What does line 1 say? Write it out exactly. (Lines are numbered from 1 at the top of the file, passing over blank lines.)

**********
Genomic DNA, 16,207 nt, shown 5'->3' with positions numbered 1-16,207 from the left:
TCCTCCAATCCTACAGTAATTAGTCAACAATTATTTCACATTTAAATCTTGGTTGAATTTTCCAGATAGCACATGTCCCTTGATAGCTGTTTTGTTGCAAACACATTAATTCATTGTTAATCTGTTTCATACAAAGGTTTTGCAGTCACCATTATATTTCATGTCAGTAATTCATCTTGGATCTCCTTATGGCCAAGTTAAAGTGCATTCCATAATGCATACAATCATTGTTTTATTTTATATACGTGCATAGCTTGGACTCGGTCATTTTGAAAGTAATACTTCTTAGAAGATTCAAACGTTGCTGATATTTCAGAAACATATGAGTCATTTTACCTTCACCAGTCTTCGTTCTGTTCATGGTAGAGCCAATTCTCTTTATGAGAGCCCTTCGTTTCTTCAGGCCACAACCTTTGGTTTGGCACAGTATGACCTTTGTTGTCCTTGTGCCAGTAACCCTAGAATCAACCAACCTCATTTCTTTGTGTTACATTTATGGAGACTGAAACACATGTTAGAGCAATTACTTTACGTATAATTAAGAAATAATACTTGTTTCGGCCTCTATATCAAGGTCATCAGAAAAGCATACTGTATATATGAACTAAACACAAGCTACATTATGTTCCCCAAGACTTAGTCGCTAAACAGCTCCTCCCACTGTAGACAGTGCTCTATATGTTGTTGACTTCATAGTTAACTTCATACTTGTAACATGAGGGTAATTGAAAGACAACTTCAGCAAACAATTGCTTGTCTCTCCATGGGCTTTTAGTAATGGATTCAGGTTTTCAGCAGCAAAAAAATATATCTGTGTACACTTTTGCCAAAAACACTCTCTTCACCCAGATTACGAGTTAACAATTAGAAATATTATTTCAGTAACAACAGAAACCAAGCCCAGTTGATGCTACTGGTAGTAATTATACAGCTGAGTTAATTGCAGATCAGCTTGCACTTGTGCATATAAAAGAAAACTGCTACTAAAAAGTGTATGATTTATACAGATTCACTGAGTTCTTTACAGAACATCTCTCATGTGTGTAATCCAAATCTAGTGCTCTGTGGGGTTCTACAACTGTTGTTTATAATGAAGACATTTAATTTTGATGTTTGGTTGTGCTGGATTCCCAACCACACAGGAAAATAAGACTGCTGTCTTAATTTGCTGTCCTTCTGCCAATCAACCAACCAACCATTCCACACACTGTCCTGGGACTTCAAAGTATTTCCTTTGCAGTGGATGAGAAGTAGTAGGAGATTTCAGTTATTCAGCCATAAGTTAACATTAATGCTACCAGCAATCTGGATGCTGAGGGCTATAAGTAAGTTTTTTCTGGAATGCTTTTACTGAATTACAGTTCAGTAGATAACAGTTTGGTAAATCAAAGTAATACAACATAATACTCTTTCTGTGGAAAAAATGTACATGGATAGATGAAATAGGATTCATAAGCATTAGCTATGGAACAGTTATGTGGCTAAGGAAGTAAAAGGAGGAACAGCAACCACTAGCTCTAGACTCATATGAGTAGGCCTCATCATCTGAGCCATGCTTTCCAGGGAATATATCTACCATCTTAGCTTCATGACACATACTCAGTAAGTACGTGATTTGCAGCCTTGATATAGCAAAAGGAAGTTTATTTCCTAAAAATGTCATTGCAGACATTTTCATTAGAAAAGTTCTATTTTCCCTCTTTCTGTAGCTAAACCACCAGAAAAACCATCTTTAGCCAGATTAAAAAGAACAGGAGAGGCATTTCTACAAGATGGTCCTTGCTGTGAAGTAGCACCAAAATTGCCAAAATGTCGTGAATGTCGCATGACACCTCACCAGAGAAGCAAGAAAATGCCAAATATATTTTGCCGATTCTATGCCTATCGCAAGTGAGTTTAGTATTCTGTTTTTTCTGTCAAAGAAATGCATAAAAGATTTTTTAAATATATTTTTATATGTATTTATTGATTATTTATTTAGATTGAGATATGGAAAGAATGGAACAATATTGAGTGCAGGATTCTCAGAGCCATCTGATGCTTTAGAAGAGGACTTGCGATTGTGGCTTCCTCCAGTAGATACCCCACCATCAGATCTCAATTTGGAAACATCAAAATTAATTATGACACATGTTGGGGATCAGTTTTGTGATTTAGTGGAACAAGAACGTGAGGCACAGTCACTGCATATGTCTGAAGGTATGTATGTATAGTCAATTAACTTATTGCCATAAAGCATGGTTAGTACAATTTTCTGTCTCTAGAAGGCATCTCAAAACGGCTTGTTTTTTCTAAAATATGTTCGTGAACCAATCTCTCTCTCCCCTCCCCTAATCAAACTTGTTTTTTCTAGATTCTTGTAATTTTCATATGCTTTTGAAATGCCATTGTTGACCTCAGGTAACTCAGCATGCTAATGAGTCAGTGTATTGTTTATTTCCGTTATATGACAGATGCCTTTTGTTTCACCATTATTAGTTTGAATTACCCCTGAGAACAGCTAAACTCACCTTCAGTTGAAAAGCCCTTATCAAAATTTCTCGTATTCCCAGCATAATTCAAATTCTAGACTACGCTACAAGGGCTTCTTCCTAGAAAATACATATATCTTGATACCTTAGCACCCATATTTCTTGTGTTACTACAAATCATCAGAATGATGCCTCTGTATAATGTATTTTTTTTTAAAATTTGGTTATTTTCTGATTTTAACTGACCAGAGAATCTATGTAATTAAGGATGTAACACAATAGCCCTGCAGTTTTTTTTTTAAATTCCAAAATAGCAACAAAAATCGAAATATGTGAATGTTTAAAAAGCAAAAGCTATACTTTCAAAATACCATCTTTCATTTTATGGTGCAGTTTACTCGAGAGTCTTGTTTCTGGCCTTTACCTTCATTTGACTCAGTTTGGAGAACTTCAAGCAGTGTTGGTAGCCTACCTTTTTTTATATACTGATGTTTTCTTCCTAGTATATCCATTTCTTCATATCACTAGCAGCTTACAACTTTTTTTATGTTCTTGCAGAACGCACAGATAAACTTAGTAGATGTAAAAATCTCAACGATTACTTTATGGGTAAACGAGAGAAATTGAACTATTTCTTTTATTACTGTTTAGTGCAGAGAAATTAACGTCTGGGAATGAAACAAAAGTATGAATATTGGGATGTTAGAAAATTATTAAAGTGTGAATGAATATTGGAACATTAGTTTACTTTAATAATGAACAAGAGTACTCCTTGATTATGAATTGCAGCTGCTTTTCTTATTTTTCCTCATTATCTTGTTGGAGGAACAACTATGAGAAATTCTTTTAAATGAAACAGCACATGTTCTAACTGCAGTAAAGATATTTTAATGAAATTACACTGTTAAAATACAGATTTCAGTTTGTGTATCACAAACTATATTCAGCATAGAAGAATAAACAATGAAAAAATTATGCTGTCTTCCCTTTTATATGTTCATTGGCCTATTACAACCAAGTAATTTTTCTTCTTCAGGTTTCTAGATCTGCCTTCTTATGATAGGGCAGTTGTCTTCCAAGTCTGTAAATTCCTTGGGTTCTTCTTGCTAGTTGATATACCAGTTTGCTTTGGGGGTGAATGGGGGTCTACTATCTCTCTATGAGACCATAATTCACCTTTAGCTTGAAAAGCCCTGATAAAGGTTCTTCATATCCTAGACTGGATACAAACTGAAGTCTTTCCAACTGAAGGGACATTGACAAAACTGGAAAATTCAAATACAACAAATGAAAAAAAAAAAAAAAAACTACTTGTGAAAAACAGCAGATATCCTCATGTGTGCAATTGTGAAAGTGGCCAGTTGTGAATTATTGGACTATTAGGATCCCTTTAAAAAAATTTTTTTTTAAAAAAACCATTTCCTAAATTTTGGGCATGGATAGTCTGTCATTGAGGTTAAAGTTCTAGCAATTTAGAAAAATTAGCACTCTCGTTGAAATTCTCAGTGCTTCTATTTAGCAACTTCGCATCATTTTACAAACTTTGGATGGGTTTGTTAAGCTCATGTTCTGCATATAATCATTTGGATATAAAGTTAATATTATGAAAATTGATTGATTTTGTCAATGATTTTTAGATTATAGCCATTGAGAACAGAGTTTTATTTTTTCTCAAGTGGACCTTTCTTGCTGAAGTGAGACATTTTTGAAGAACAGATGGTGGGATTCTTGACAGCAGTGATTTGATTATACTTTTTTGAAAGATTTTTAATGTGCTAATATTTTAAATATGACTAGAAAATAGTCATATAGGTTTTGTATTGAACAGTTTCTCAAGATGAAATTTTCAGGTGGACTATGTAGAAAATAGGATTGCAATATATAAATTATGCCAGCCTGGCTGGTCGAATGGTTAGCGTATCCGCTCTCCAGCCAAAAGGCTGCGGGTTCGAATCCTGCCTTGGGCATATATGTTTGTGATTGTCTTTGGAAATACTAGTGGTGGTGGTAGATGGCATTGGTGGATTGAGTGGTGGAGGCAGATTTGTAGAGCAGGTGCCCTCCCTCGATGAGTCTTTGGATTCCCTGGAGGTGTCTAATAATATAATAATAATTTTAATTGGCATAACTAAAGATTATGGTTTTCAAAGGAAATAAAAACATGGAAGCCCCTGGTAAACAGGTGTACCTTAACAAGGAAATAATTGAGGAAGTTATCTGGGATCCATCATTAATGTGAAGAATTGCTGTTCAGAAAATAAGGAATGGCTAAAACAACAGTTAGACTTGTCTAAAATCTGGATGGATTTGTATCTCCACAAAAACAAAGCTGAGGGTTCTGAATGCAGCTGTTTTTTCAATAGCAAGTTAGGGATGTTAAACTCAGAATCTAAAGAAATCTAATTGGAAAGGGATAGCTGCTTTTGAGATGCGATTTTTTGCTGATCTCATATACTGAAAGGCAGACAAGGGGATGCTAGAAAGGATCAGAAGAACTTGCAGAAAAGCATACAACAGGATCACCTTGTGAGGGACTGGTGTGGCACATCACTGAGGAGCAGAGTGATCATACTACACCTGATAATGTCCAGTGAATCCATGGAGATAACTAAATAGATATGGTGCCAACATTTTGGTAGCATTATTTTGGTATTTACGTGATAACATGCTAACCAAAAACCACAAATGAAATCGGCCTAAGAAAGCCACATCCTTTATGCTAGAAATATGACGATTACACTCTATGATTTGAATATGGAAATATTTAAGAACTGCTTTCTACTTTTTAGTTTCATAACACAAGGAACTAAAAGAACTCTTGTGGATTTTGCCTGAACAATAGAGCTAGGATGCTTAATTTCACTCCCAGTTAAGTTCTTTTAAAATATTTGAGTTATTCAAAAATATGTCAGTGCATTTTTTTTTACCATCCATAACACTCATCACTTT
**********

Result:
Genomic DNA, 16,207 nt, shown 5'->3' with positions numbered 1-16,207 from the left: